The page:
The Westbury bypass - Plan details
and maps

Carriageway - BACK TO TOP

In total the proposed scheme would comprise of approximately 5.4 kilometres of new single carriageway around the eastern and northern sides of Westbury and would provide:

  • A new route for the A350 primary route currently passing through the town.
  • Strategic road access to the West Wiltshire Trading Estate.

Click to enlarge map
Roundabouts would connect the bypass to the existing A350 both north and south of the town, between which there would be no junctions.

The route consists of the following sections:

  • Junction with A350 at proposed roundabout immediately south of Madbrook Farm running north easterly to the B3098 Bratton Road with a climbing lane between Bratton Road and Newtown.
  • Bridges under Newtown and over the B3098 Bratton Road and railway to the proposed Cement Works roundabout on the existing A350 immediately north of the railway line.
  • Glenmore section: a 1.2 km long single carriageway running to the west between the proposed Cement Works roundabout and the proposed roundabout adjacent to Glenmore Farm with a second railway bridge near the western end.
  • Hawkeridge section: a 0.4 km long realignment of the B3097 Hawkeridge Road between the proposed Glenmore Farm roundabout and the proposed new roundabout at the entrance to the West Wiltshire Trading Estate at the northern end of the improved section of B3097, adjacent to Hawkeridge Farm.
  • In addition to the above a 0.55 km length of the B3098 Bratton Road would be realigned slightly to the south of its existing alignment to allow the construction of an over bridge to enable the B3098 to pass under the route of the bypass.

Bridges- BACK TO TOP

The scheme has eleven significant structures; excluding small span wildlife tunnels and road drainage.

The bridges over Bratton Road, carrying Newtown and the track at Chalford have been designed with the appearance of short tunnels to disguise their form and blend in with the surrounding landscape.

These structures are 'green' bridges with hedges and, or shrubs planted over them to enhance their ecological value.

Further to the north east, and linked to it by a new length of track/bridleway, a combined footpath underpass and bat tunnel would be constructed on the line of Bridleway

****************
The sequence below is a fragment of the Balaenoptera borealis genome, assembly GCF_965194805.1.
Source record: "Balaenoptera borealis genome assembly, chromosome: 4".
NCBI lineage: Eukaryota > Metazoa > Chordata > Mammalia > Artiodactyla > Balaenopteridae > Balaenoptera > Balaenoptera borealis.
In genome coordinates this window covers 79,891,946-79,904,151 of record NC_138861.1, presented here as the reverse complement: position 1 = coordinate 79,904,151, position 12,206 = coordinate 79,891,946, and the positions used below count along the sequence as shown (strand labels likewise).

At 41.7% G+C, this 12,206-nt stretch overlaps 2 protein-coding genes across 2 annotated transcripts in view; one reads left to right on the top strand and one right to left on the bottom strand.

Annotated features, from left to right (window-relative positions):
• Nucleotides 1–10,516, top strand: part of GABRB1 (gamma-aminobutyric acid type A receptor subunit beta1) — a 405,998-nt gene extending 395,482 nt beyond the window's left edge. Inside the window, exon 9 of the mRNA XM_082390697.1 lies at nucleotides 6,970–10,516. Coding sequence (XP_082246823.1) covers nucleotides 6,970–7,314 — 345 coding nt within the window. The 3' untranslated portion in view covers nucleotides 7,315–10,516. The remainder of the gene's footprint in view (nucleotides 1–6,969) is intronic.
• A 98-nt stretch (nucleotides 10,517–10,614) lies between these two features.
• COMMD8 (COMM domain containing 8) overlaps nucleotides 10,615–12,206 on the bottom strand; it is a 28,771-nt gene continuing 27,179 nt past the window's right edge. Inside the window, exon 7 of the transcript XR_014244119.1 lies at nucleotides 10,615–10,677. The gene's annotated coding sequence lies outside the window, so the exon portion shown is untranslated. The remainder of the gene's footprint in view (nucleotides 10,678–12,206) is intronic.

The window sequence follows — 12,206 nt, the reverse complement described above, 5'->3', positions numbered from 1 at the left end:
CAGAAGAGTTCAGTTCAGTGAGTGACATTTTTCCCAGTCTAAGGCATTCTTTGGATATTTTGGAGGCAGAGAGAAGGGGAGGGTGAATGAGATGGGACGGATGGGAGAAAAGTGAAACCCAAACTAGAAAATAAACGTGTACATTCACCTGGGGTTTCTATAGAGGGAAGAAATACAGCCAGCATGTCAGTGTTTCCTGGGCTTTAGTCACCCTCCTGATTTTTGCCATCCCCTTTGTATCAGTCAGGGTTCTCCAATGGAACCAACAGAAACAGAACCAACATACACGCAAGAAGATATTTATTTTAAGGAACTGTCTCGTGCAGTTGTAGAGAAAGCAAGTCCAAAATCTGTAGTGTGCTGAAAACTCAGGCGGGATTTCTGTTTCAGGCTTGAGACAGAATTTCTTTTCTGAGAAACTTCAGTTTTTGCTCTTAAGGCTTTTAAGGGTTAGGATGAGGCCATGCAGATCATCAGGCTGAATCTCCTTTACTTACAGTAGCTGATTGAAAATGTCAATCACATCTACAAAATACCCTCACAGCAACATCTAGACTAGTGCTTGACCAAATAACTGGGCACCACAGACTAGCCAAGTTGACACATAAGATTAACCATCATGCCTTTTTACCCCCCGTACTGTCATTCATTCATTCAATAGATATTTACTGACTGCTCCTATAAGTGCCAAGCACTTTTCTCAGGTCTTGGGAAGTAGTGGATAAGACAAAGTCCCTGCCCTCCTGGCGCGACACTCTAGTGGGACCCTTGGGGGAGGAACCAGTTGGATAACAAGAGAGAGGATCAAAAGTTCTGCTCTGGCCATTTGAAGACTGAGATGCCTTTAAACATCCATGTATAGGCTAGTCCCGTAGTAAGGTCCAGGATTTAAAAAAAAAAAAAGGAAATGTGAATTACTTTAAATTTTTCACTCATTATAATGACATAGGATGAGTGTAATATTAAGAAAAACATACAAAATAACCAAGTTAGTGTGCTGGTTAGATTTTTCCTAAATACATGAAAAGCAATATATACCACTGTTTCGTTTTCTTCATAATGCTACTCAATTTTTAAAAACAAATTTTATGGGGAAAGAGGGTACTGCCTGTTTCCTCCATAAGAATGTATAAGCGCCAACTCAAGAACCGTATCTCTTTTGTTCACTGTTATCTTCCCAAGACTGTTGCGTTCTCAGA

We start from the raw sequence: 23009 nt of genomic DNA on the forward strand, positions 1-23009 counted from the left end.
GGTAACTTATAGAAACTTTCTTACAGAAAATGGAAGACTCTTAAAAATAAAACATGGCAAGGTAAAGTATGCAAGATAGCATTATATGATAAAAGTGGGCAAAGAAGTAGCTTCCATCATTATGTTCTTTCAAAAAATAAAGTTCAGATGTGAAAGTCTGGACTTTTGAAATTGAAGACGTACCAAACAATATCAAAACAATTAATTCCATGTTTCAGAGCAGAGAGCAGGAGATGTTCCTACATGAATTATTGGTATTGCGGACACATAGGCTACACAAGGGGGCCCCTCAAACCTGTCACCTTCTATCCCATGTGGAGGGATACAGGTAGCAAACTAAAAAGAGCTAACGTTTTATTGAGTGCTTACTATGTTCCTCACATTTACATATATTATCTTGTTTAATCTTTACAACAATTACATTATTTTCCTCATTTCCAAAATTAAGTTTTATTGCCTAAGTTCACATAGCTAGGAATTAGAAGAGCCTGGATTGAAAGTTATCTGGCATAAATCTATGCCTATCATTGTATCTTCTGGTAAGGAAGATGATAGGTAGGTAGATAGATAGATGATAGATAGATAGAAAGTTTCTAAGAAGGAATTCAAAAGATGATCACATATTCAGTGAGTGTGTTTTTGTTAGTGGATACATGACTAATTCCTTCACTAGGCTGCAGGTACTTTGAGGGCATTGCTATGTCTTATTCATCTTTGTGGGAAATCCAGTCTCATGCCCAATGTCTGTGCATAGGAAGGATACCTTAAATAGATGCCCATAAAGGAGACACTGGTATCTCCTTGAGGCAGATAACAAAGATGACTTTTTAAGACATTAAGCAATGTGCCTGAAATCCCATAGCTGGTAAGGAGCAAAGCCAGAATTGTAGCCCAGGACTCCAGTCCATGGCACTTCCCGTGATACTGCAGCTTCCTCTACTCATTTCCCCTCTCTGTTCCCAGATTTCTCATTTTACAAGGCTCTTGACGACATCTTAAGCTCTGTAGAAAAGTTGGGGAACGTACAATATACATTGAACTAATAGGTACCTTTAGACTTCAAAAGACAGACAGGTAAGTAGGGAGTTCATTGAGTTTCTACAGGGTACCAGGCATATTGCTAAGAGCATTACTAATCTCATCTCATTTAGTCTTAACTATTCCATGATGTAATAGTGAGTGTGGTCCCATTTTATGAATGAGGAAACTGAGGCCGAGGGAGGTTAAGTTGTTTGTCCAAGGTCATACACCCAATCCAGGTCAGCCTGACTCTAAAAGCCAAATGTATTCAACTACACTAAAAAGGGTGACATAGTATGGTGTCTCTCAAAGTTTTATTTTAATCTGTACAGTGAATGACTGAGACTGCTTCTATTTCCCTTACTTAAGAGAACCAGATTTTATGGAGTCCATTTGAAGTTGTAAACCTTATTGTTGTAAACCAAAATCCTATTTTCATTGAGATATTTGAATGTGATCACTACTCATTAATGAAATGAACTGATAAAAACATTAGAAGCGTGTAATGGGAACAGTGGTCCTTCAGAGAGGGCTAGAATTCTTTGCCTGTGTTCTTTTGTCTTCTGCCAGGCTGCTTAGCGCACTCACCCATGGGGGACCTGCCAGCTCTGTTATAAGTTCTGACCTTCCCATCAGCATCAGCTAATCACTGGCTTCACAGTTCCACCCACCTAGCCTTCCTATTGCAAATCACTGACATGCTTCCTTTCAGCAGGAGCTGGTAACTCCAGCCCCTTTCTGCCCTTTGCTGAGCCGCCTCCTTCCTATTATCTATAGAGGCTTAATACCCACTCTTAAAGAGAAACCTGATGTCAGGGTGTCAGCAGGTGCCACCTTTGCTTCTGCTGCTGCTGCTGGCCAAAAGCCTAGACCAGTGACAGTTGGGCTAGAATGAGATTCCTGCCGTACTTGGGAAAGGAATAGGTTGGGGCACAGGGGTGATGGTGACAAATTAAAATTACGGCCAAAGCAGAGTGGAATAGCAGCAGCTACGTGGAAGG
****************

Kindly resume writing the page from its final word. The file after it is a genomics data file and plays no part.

Westbury 37 at Wellhead Springs. A continuous flight line would be achieved by planting hedges approaching the entrance to the underpass. A similar crossing will also be provided to the north near the derelict Bere's Mere Farm.

Bridges would be constructed to carry the road over two railway lines and three minor stream crossings (Bitham Brook).

Lighting- BACK TO TOP

Lighting would be confined to the four roundabouts, their immediate approaches and to the new cycle path between the proposed Glenmore and Hawkeridge Roundabouts.

All lanterns would be low threshold increment flat glass lanterns with high pressure sodium as a light source. Lighting columns would generally be 10 or 8 metre columns.

The roundabout at Madbrook Roundabout would not be lit with conventional column units. Instead an innovative low level lighting system including illuminating road studs will be used so the impact on a nearby bat flight path is minimised.

Lighting of the cycle track along the superseded section of Hawkeridge Road would use 6 metre high columns. An existing section of road between the scheme limit and The Ham, which is not lit currently would be lit using 6 metre columns.

Landscaping- BACK TO TOP

The landscape around Westbury has a recognisable structure and is generally well maintained farmland with attractive features, including Westbury White Horse, and some detracting features such as Westbury's cement works.

The key issue in the design of the proposed bypass is its siting in the landscape. As far as possible the road is positioned to follow contours and aligned to avoid significant areas of woodland and vegetation. The landscape proposals are designed to integrate the road with and reinstate the existing landscape by way of native species planting. This would include:

  • Tree and shrub planting along the road to link with existing field boundaries and patterns of vegetation
  • Hedgerows with occasional tree species
  • Tree and shrub planting in fragmented field boundaries
  • Blocks of woodland at junctions
  • Mass tree and shrub planting to soften the appearance of embankments
  • Individual trees at appropriate locations
  • Breaking out and removal of redundant sections of road
  • Grassland tolerant of wet and dry conditions within pond areas
  • Chalk grassland on some cutting slopes

Link to Osborne websiteLink to Mouchel Parkman websiteLink to Wiltshire County Council website